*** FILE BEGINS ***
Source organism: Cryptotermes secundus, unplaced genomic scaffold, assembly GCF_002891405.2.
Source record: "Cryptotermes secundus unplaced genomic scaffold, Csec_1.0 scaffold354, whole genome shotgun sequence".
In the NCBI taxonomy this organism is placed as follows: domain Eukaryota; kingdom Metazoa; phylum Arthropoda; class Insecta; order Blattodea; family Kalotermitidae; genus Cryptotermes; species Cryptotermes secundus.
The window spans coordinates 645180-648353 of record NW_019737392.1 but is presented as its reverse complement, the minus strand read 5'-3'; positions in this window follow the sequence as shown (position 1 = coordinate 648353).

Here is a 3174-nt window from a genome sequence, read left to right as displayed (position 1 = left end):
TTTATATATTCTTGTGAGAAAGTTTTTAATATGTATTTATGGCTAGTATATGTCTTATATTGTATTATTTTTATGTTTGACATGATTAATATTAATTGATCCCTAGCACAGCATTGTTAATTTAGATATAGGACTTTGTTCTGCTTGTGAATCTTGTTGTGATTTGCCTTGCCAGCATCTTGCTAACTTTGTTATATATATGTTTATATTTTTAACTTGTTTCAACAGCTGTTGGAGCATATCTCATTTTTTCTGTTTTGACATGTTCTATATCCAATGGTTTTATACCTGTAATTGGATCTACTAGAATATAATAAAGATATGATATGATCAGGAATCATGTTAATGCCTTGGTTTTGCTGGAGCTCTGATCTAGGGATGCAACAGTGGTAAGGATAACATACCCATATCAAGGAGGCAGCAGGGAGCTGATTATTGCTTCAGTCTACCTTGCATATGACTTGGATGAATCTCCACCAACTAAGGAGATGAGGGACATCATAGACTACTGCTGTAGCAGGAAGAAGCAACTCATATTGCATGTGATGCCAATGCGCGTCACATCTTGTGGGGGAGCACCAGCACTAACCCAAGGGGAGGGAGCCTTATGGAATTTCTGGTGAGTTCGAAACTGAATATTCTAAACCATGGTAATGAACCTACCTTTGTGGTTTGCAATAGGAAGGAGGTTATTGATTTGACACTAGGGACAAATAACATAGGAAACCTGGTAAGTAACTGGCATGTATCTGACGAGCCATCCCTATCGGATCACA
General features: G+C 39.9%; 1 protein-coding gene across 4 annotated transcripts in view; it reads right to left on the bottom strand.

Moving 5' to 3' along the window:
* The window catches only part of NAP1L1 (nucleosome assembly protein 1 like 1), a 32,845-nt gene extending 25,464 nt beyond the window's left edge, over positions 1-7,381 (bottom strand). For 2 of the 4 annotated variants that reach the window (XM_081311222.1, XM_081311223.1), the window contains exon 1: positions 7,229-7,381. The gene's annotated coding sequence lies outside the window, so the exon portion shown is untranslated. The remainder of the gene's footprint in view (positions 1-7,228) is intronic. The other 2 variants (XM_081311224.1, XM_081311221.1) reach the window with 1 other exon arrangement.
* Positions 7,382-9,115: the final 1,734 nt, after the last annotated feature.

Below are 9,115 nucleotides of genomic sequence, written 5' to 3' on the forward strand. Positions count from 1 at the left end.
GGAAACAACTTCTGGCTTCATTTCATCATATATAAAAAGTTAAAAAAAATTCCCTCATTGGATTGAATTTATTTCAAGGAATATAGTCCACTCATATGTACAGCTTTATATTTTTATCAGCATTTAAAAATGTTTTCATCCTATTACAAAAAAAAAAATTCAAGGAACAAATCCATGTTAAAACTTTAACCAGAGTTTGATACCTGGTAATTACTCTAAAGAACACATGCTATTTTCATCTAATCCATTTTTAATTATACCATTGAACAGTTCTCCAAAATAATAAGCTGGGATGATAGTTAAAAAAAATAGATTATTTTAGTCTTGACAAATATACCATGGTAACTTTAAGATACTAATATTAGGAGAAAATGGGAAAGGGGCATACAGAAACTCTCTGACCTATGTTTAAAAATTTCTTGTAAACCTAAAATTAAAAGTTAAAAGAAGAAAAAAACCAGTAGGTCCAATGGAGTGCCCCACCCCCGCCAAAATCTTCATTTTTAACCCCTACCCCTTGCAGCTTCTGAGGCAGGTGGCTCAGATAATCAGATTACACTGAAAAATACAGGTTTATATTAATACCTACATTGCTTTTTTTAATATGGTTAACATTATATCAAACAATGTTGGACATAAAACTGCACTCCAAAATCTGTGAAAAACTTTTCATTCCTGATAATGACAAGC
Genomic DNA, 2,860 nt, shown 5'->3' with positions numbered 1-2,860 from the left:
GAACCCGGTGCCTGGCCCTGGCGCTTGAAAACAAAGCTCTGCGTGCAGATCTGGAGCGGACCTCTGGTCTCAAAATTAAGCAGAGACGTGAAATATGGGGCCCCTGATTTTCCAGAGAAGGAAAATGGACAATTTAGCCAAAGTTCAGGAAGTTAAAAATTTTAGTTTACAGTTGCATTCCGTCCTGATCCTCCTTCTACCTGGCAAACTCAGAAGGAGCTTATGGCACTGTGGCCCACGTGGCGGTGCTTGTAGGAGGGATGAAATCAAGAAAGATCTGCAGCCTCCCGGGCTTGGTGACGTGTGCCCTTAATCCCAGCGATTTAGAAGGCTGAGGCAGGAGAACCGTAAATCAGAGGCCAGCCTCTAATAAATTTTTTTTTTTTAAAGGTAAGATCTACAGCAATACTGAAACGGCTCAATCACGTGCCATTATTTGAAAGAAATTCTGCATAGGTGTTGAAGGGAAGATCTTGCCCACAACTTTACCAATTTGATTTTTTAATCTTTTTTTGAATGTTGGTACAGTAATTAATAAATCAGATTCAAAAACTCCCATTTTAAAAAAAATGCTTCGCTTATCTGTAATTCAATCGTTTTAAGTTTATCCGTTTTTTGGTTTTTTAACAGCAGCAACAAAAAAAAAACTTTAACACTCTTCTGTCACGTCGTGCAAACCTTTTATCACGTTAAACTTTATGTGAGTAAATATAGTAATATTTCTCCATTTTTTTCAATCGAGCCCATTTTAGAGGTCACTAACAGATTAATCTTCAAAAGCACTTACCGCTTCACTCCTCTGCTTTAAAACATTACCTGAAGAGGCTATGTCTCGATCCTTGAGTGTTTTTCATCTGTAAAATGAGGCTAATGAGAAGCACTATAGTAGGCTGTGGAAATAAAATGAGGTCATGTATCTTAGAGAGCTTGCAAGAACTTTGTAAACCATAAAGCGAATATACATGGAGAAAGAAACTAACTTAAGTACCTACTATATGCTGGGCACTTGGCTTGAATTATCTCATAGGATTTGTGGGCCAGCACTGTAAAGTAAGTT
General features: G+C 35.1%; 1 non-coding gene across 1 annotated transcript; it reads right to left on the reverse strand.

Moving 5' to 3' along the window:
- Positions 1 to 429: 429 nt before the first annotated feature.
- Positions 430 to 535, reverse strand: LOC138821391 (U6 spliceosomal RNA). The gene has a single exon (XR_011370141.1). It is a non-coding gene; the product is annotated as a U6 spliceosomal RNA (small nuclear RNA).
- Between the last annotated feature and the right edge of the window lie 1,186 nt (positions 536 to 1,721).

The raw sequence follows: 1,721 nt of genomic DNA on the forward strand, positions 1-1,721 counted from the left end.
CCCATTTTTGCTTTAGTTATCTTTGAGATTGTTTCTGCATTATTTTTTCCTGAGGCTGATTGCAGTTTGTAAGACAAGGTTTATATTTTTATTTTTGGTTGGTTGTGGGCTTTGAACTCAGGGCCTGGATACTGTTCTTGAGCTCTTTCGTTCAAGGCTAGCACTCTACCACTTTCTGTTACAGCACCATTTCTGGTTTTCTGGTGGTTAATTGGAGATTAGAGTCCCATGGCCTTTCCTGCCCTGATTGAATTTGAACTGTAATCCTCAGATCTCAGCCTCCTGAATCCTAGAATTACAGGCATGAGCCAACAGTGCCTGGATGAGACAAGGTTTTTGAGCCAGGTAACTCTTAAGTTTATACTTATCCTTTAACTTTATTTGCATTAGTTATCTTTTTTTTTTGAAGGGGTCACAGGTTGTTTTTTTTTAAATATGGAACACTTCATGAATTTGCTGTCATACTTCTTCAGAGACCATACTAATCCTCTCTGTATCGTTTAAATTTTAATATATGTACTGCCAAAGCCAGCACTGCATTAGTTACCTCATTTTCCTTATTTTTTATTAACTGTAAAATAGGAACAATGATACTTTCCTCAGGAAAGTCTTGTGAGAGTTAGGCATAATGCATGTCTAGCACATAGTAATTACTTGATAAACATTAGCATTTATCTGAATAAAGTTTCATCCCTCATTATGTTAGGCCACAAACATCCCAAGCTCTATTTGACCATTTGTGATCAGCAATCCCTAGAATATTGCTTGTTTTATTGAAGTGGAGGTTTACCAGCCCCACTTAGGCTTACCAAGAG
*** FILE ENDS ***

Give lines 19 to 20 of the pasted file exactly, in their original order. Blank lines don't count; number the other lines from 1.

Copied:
- Between the last annotated feature and the right edge of the window lie 1,186 nt (positions 536 to 1,721).

The raw sequence follows: 1,721 nt of genomic DNA on the forward strand, positions 1-1,721 counted from the left end.